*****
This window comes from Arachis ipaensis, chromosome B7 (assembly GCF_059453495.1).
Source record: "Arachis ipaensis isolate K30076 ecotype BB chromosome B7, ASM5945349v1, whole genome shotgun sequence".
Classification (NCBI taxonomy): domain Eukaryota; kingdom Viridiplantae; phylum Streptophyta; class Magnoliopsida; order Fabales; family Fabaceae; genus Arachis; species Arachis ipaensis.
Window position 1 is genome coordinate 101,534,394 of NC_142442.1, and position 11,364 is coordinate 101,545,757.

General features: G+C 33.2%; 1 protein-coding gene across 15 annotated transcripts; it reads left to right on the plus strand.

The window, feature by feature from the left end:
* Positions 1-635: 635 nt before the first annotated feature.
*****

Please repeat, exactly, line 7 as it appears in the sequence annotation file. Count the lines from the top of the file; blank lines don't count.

* Positions 1-635: 635 nt before the first annotated feature.